• 3 tbsp lemon juice
  • ½ tsp fresh garlic, finely diced (optional)
  • ½ tsp ground cumin
  • Pinch ground cayenne pepper (optional)
  • ¼ teaspoon salt
  • 1 tbsp fresh parsley, chopped

Directions

  1. In a food processor, puree the sweet potatoes, roasted red peppers, lemon juice, garlic (if using), cumin, cayenne (if using), and salt. Process the mixture until it is fairly smooth.
  2. Transfer the mixture to a serving bowl and refrigerate for at least 1 hour.
  3. Sprinkle the sweet potato hummus with the chopped parsley before serving.

UC-Friendly Tip: Leave out the cayenne and garlic during a flare-up.

Nutrition Facts:

Amount per serving: 130 calories, 0g fat, 3g protein, 28g carbohydrates, 3g fiber, 0mg cholesterol, and 460mg sodium.

Recipe provided by the Cleveland Clinic.

967

Spaghetti Squash

7 Vegetable Recipes That Are Ulcerative Colitis-Friendly (6)

Serves 4

Ingredients

  • 1 whole spaghetti squash

Directions

  1. Poke a few holes in squash with a fork. Place whole spaghetti squash in a large stock pot filled with water. Put lid on and bring to a boil.
  2. Once boiling, rotate squash every 5 minutes.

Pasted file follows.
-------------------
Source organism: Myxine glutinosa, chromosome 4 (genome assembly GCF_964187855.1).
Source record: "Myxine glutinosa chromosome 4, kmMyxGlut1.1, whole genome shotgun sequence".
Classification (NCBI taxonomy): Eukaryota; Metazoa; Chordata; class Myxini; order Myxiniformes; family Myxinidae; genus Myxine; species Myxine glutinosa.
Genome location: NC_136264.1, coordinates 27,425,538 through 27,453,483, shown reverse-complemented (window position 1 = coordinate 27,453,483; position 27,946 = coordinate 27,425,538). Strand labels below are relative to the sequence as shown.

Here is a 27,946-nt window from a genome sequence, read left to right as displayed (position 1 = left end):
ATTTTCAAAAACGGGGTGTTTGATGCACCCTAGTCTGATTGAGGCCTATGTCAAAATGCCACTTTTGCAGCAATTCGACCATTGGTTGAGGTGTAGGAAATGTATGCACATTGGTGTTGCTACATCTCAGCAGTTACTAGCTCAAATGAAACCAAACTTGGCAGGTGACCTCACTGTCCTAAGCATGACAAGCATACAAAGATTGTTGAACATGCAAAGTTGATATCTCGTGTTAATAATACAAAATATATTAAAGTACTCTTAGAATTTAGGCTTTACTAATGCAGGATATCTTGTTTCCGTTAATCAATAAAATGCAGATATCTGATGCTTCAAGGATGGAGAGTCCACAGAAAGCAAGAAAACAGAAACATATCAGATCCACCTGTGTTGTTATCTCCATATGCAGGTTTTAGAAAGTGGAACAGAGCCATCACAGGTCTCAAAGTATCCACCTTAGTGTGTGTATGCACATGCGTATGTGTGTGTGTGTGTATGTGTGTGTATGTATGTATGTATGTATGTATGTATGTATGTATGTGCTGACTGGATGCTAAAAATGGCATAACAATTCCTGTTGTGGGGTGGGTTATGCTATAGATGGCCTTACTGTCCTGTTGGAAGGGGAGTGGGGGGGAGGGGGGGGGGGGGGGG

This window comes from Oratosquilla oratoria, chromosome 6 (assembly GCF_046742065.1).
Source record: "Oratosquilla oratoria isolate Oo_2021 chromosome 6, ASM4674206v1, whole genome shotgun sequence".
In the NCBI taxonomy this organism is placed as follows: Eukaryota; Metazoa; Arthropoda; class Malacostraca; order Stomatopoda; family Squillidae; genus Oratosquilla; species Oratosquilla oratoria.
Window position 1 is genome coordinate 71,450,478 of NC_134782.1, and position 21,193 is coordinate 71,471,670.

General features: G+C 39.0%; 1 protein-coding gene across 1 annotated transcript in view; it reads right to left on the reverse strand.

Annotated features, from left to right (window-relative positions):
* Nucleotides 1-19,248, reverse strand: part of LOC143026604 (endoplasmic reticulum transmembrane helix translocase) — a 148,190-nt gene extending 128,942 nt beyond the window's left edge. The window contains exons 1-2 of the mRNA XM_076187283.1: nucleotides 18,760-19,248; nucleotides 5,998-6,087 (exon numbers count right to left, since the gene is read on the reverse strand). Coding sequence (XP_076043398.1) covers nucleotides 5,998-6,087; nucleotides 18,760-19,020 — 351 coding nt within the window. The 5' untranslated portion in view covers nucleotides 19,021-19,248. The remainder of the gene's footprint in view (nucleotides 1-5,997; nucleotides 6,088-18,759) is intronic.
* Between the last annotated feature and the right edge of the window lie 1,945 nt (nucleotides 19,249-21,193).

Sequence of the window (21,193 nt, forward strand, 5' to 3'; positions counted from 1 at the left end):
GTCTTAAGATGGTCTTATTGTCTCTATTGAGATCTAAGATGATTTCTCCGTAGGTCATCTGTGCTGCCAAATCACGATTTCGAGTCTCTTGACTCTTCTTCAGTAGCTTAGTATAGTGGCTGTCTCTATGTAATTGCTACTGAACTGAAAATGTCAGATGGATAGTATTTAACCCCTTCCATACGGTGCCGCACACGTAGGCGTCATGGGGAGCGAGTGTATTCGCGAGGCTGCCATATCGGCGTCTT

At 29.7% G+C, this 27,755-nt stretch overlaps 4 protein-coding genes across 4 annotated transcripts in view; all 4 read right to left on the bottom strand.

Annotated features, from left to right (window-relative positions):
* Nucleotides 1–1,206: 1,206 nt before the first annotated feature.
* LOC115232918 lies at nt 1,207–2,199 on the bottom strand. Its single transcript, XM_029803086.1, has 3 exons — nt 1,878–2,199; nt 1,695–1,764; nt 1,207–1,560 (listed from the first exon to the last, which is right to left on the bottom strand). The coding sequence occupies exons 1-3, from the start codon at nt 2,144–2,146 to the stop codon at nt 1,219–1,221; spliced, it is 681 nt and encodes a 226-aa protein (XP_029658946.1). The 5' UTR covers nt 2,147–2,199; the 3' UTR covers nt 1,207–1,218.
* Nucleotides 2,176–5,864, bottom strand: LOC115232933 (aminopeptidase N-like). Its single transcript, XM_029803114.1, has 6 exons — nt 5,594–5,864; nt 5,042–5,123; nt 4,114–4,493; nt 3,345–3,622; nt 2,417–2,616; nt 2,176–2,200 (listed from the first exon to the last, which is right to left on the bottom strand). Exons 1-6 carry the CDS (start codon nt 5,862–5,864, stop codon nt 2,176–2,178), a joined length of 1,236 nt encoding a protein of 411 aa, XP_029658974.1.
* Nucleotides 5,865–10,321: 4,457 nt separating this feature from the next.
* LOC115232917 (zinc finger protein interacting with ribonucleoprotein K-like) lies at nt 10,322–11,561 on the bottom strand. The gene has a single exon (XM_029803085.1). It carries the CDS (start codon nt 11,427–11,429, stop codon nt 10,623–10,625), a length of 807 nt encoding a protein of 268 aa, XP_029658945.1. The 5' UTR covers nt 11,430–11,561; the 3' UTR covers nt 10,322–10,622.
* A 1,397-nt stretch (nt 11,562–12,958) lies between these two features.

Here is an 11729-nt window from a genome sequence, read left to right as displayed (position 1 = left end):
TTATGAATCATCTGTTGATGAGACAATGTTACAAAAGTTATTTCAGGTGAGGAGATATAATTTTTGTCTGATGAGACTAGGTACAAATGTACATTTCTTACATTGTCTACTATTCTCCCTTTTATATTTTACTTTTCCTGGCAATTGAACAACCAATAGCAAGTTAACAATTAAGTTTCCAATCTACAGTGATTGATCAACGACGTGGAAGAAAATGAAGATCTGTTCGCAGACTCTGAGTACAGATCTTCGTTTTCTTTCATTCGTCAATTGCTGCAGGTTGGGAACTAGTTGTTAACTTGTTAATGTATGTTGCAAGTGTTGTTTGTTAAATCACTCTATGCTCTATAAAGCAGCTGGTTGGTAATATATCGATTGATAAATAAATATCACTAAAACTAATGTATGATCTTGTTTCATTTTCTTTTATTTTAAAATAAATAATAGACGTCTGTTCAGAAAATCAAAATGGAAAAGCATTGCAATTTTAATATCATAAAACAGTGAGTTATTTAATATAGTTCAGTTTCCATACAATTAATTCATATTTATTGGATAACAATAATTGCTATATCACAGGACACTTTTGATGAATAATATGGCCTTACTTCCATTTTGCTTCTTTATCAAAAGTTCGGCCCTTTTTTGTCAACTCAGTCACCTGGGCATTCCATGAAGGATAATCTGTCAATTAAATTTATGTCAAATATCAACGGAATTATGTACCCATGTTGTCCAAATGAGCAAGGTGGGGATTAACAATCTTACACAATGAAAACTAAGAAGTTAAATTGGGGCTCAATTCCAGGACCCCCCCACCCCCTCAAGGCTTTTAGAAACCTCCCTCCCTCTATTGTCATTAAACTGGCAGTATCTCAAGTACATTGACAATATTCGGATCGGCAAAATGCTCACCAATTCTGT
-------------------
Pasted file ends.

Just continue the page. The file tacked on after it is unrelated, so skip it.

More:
3. After 15–20 minutes, pierce skin lightly with a paring knife. You are looking for very little resistance in the skin and flesh. Once it feels soft, it is done! (25–35 minutes depending on size of your squash)
  4. Remove squash from boiling water and let cool for at least 10 minutes, or until you can handle squash.
  5. Halve, remove seeds, and use a fork to loosen all the spaghetti strands.

Nutrition Facts:

Amount per serving: 74 calories, 1g fat, 1g protein, 16g carbohydrates, 3g fiber, and 41mg sodium.

Recipe provided by Beyond the Chicken Coop.

968

Mediterranean Vegetable Soup

7 Vegetable Recipes That Are Ulcerative Colitis-Friendly (7)

Serves 4

Ingredients

  • Cooking spray
  • ½ cup onion, chopped
  • 1 cup zucchini, chopped
  • 1 cup yellow squash, chopped